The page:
The Dyson spectrometer is compact and has high performances. But if we use the prototype, there is no space to install the array detector and the mechanical slit shown in Section 4. For the regular appearance of the system and to avoid the overlapping of the slit assembly and the detector, we design a new form of the Dyson spectrometer based on the prototype.

First, we separate the object surface and the image surface of the spectrometer along the optical axis. A meniscus lens is added before the concave grating to correct the aberration brought by the separation at the same time, as is shown in Figure 6.

Figure 6: Ray trace of the first step of the design of the spectrometer.

Second, we add a reflective surface to the Dyson block; the dispersing light is reflected to the bottom of the system and then received by the detector, as is shown in Figure 7. The slit and the detector are successfully separated to the two perpendicular surfaces. The Dyson block is shown in Figure 8.

Figure 7: Ray trace of the second step of the design of the spectrometer.
Figure 8: The Dyson block.

The material of the Dyson block and the meniscus lens is H-K9L in the CDGM glass catalog, which has the same parameters as the N-BK7 of SCHOTT. In the Dyson block, the thickness is 50.23 mm, radius is 53.46 mm, the distance between the left endpoint of the reflect surface and the axis is 1.4 mm, and the angle between the reflective surface and the axis is 45°. The radii of the meniscus lens are 337.3 mm and 398.1 mm and the thickness of the meniscus lens is 6 mm. The concave grating is a holographic Rowland grating, whose groove density is 83 lines/mm and radius is 173.9 mm. The distance between the Dyson block and the meniscus lens is 105.45 mm, and the distance between the meniscus lens and the grating is 6 mm.

3.3. Simulation of the Hyperspectral Imaging Spectrometer

The ray trace of the hyperspectral imaging spectrometer is shown in Figure 9. The total length of the system is 246.7 mm, and the largest diameter is 47.4 mm.

Figure 9: Simulation of the hyperspectral imaging spectrometer.

The matrix spot diagram shows that the spots diagram of all waves are less than the width of the slit (13.2 μm) (Figure 10).

Figure 10: Matrix spot diagram of the hyperspectral imaging spectrometer.

At the maximal field of the hyperspectral imaging spectrometer, the maximal distortion is 0.32% occurring in the 450 nm wavelength, and the minimal distortion is 0.22% occurring in the 850 nm wavelength. Thus the keystone of the system could be calculated as follows: 0.32%  − 0.22% = 0.1% (Figure 11).

Figure 11: Distortion (keystone) of the spectrometer.

The maximal smile of the hyperspectral imaging spectrometer occurs in the wavelength of 850 nm, which could be got from Figure 12: 6.473 mm − 6.468 mm = 0.005 mm.

Figure 12: The smile of the hyperspectral imaging spectrometer at 850 nm.

4. Slit Assembly

The slit assembly is a critical element of the overall design. It could be accomplished with a lithographic technique that creates the slit on a silicon nitride membrane supported on a Si wafer [20], and it could also be made by two mechanical blades installed on the base and adjusted accurately under the microscope.

The slit accomplished by the lithographic technique is straight and uniform within 100 nm or better, but the Si wafer has a high reflection and would amplify the stray light if measures are not taken, because light reflected from the detector is returned toward the slit at high efficiency and can then be redirected toward the spectrometer.

The slit made by two mechanical blades can absorb the light reflected by the detector because the mechanical blade is dyed black. And it is used to implement the instrument in the paper, as is shown in Figure 13.

Figure 13: The slit accomplished by two blades.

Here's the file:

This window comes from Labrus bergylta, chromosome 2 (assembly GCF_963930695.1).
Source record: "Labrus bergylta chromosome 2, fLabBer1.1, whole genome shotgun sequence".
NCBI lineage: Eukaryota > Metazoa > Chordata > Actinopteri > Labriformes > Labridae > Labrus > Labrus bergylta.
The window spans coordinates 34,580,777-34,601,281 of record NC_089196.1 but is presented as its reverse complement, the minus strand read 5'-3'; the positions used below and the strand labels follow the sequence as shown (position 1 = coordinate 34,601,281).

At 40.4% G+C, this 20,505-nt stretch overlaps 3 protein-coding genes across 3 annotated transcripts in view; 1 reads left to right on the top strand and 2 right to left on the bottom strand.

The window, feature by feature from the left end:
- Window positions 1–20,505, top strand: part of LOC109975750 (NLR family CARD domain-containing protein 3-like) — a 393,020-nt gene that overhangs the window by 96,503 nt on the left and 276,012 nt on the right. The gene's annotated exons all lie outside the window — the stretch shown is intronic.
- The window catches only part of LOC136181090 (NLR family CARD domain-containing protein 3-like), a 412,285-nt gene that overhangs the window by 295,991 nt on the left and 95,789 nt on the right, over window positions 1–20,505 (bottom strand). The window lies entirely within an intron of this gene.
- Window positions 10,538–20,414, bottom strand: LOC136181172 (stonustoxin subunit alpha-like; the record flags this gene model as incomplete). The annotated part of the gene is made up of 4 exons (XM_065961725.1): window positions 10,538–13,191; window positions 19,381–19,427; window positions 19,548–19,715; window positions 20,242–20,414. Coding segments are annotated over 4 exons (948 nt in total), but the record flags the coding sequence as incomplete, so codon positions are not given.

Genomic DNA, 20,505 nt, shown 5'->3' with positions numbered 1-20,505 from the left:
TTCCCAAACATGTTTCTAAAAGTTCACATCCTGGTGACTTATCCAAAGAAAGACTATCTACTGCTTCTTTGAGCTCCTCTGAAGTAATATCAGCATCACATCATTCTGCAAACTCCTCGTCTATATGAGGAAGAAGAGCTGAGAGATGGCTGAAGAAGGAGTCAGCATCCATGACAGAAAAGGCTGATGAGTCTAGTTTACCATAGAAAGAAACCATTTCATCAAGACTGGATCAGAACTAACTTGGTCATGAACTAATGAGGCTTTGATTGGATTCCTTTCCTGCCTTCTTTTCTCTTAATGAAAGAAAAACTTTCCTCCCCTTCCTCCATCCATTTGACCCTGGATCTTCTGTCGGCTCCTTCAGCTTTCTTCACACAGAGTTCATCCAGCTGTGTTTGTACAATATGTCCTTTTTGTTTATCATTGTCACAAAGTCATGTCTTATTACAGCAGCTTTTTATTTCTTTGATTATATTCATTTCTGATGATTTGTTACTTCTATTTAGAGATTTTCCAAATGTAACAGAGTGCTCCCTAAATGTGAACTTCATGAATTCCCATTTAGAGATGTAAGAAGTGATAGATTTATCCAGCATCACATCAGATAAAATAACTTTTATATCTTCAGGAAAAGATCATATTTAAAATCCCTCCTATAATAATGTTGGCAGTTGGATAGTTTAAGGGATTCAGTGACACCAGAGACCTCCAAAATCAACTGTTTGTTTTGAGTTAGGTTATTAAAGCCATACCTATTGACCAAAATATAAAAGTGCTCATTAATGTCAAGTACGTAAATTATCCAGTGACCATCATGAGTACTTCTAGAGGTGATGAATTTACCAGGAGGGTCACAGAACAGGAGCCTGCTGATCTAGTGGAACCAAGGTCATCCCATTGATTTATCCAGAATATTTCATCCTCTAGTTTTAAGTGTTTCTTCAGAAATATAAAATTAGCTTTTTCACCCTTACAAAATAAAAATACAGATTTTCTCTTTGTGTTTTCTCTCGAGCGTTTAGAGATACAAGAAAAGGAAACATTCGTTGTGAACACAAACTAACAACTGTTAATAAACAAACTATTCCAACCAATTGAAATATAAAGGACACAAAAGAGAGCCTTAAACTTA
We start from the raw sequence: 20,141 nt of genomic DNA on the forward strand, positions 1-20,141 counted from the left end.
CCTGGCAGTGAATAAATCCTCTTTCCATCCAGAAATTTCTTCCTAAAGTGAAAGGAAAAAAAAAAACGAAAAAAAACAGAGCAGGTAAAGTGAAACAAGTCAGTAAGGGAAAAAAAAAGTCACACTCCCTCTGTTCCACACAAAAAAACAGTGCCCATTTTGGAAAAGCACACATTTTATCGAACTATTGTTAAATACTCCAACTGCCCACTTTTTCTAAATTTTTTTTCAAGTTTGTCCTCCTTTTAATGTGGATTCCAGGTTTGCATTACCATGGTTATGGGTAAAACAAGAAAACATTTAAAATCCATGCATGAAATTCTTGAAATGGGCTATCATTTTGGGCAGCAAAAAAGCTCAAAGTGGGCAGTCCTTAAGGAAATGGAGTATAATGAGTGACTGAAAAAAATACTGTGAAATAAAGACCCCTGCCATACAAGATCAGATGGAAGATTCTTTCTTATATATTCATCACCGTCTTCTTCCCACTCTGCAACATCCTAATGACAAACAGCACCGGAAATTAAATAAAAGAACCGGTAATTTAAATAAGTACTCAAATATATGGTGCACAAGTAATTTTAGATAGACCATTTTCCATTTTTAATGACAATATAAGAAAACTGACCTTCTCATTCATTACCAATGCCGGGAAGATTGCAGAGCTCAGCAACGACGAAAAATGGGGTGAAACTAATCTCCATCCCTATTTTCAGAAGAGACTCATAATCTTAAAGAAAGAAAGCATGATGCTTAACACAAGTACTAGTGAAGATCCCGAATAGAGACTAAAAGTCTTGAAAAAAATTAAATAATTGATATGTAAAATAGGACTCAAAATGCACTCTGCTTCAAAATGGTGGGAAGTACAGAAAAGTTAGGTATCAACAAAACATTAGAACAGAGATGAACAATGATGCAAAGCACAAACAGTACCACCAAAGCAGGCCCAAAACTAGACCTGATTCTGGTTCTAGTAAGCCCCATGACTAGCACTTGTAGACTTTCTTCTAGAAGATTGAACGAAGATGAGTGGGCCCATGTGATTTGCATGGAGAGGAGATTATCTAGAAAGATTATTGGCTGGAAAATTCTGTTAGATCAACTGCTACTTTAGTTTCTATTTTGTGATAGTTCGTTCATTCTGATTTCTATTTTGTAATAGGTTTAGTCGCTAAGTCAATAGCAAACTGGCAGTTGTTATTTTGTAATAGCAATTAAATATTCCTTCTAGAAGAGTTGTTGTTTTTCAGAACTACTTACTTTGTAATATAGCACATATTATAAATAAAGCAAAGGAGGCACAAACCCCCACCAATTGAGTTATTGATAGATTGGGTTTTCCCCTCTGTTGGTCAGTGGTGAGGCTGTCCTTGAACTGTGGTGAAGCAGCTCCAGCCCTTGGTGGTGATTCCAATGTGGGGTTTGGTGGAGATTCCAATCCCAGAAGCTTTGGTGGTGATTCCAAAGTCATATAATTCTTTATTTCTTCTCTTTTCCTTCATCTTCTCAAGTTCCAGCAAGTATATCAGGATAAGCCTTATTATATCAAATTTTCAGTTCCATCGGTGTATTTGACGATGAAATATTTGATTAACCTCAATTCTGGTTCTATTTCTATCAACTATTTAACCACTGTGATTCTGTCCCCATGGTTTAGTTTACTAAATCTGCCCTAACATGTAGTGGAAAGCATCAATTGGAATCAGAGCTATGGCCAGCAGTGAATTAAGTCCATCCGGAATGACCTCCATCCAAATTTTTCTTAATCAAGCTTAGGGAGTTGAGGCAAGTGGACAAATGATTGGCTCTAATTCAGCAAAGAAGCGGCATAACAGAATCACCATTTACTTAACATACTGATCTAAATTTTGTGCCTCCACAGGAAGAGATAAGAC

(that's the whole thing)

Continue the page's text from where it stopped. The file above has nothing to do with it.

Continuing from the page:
5. Focal Plane Array

The hyperspectral imaging spectrometer utilizes a CMOS camera of the DALSA Corporation. The specifications of the array are shown in Table 3.

Table 3: Focal plane array specifications.

The spatial swath contains 1024 pixels and the spectral dispersing direction utilizes 512 pixels effectively.

The quantum efficiency of the camera product is shown in Figure 14.

Figure 14: The quantum efficiency of the DALSA camera.

6. Implementation

The final hyperspectral imaging spectrometer is designed as Figure 15. And the instrument is shown in Figure 16. The total volume of the instrument is 90 mm × 120 mm × 260 mm, and the weight is 1.7 kg.

Figure 15: Diagram of the final hyperspectral imaging spectrometer.
Figure 16: The compact hyperspectral imaging spectrometer.

We tested the hyperspectral imaging spectrometer by acquiring the spectrum and the image of a black textile painting two butterflies before the flight test. Since the focal plane of the telescope is corresponding to the infinity and the position of the telescope is fixed by glue to adapt to the vibration of the airplane, the image of the butterflies is a little obscured, as is shown in Figure 17. The textile is illuminated by a halogen lamp.

Figure 17: Test of the hyperspectral imaging spectrometer in lab.

7. Flight Test

The flight experiment was accomplished at meridiem in a sunshiny day. The image shown in Figure 18 is composed by the red, blue, and green spectrums without other processing.

Figure 18: The image composed by the red, blue, and green spectrums without processing.

The hyperspectral datacube acquired is shown in Figure 19. And the typical object spectrums are given. The spectral curves are obtained from the object of the blue roof, the red roof, the bared soil, and the green wheat.

Figure 19: The hyperspectral image and the spectrums of typical objects acquired by the flight test.

It should be declared that there is a small dust falling on the slit of the spectrometer without knowing. Thus a line of pixels is blocked to receive the light of the ground, and a dark line is generated in the color image and the hyperspectral image.

8. Conclusions

In this paper, a portable hyperspectral imaging spectrometer is designed and implemented. The spectral resolution of the instrument is of 1.6 nm in the spectral range of 450 nm to 850 nm; the spatial resolution is of 0.22 mrad instantaneous FOV in the range of 6.57 degrees. The total volume of the instrument is 90 mm × 120 mm × 260 mm, and the weight is 1.7 kg. The hyperspectral imaging spectrometer could be used for the laboratory experiment data acquiring and remote sensing on the UAV and the CubeSat.

Conflicts of Interest

The authors declare that they have no conflicts of interest.

Acknowledgments

This work is supported by the National Natural Science Foundation of China under Grant 61501456.